With Cambodia very much in China’s good graces now and for the foreseeable future, it would appear wise to use this momentum to invest in other areas of the tourism industry.

The UN named 2017 the international year of sustainable tourism, with the impact of tourism around the world becoming a growing concern for travellers and destinations. China is not a market normally associated with sustainability but, according to Arlt, eco-tourism could prove to be a huge draw for Chinese visitors.

“If you go to China, you can do everything except breathe,” he said. “If you live in Shanghai, kids will probably never see a goat or sheep except on their plate. They will almost certainly never have seen the Milky Way… But in Cambodia, after culture, nature is the draw for Chinese tourists.”

In addition to its efforts to entice Chinese visitors, the Cambodian government has also taken steps to promote eco-tourism and undertake projects that feed into domestic development. Plans laid out this year by tourism minister Thong Khon include infrastructure development, managing social order and the widening and construction of new roads. In July, he also announced the creation of an inter-ministerial working group with the Ministry of Environment to promote eco-tourism, including the development of eco-tourism ‘zones’ in areas such as Prek Toal bird sanctuary and Kulen mountain, both of which are easily accessible from the tourist hub of Siem Reap.

Tourists take photographs at Angkor Wat in 2007. Photo: Nigel Dickinson

With eco-tourism and responsible travel also chiming well with visitors from Europe, the US and Australia, such moves could even be a useful bridge between East and West.

Carl Sladen, director of sales and marketing at Phnom Penh’s Raffles Hotel, a brand that has traditionally catered to Western visitors to Asia, said that the property has experienced an uptick in visitors from China who are keen to experience the hotel’s prestige and history.

“It’s a fine balancing act of managing the expectations of Chinese tourists and managing the effect on other guests,” he said, explaining that the hotel goes to great lengths to accommodate Chinese clientele. Both Cambodian branches of Raffles already have Chinese-speaking frontline staff, and the hotel also provides staff that lack these skills with ‘frequently asked questions’ cards in Chinese, which are given to inquiring Chinese guests. Knowing that language requirements will be accommodated is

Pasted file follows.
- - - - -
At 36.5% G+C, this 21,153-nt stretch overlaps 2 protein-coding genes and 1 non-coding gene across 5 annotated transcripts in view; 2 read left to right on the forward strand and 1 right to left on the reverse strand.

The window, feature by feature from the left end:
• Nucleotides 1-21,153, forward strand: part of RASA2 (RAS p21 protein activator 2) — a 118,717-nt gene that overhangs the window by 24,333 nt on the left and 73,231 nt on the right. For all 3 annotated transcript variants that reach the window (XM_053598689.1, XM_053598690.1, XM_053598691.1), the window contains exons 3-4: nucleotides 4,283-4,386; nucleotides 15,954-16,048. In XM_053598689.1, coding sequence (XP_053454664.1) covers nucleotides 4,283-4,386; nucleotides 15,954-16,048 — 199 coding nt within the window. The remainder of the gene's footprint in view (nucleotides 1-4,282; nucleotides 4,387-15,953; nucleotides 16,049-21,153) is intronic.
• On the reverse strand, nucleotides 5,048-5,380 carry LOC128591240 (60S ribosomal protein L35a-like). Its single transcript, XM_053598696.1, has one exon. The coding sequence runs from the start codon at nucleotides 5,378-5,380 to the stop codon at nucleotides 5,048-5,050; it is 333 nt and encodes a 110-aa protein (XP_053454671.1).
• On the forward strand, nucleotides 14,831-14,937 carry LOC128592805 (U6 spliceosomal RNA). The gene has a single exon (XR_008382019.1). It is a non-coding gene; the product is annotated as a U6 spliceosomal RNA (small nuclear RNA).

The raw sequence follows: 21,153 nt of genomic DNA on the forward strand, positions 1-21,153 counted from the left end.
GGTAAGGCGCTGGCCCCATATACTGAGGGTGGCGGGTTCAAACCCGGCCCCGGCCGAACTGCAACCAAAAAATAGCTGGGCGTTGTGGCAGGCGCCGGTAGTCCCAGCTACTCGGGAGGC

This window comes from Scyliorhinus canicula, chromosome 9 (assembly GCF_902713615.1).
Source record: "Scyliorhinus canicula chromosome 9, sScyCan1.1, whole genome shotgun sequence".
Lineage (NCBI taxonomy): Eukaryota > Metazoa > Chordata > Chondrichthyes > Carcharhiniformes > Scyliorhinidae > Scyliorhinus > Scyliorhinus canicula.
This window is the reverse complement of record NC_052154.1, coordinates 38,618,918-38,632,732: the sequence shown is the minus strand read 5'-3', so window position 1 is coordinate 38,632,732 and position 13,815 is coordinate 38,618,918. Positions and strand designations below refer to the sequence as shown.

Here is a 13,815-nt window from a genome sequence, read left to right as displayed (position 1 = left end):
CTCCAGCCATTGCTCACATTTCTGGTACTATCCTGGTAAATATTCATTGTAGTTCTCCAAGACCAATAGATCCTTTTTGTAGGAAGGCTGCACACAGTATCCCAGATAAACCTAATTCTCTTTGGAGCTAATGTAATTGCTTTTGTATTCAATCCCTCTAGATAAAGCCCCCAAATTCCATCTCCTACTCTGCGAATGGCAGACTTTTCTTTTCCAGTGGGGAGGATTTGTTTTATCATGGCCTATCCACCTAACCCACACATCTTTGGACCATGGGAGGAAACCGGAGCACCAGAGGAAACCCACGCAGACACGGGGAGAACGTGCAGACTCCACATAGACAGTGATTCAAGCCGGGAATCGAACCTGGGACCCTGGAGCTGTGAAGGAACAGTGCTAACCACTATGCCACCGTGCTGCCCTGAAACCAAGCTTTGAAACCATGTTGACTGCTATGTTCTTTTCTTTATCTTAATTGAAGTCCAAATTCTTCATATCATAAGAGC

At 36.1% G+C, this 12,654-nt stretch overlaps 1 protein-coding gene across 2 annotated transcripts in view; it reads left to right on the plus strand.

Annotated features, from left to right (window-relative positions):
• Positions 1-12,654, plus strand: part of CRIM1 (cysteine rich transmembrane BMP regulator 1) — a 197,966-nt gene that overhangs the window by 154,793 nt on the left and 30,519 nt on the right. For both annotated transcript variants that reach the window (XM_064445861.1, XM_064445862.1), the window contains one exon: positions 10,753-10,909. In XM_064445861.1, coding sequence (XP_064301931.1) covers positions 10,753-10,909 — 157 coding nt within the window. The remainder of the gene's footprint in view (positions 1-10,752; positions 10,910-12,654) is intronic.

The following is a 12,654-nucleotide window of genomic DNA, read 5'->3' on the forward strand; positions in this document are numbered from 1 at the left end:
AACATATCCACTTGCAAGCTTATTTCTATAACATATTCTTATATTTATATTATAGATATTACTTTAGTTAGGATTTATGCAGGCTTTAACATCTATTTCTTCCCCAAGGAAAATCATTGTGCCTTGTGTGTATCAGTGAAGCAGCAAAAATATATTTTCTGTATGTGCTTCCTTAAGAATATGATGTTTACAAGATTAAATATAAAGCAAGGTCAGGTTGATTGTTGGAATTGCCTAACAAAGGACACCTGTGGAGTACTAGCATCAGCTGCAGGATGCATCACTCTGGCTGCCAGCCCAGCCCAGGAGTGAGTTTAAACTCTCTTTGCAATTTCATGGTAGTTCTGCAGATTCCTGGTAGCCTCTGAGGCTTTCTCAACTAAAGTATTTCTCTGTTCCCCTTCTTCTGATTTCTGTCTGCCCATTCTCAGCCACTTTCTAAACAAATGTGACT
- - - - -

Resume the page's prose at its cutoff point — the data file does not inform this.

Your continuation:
a must for the Chinese travel companies booking the trips, he says.

From the government’s point of view, the challenges that come with the surge in Chinese tour groups are well worth the benefits.

“We do understand that the influx of Chinese investors can cause issues for small businesses,” explained the Ministry of Tourism’s Phearom. “But at the same time, this is providing jobs and raising revenue through taxation. It gives a lot of benefits to the whole sector that outweigh the drawbacks.”

With the country’s gross national income per capita still at a relatively low $1,070 per year, according to the World Bank, it seems highly unlikely that, regardless of the potential pitfalls, the government will hesitate in picking such low-hanging fruit any time soon.

This article was published in the October edition of Southeast Asia Globe magazine. It is part of a four-part series analysing the fours pillars of Cambodia’s economy: manufacturingagriculture, tourism and construction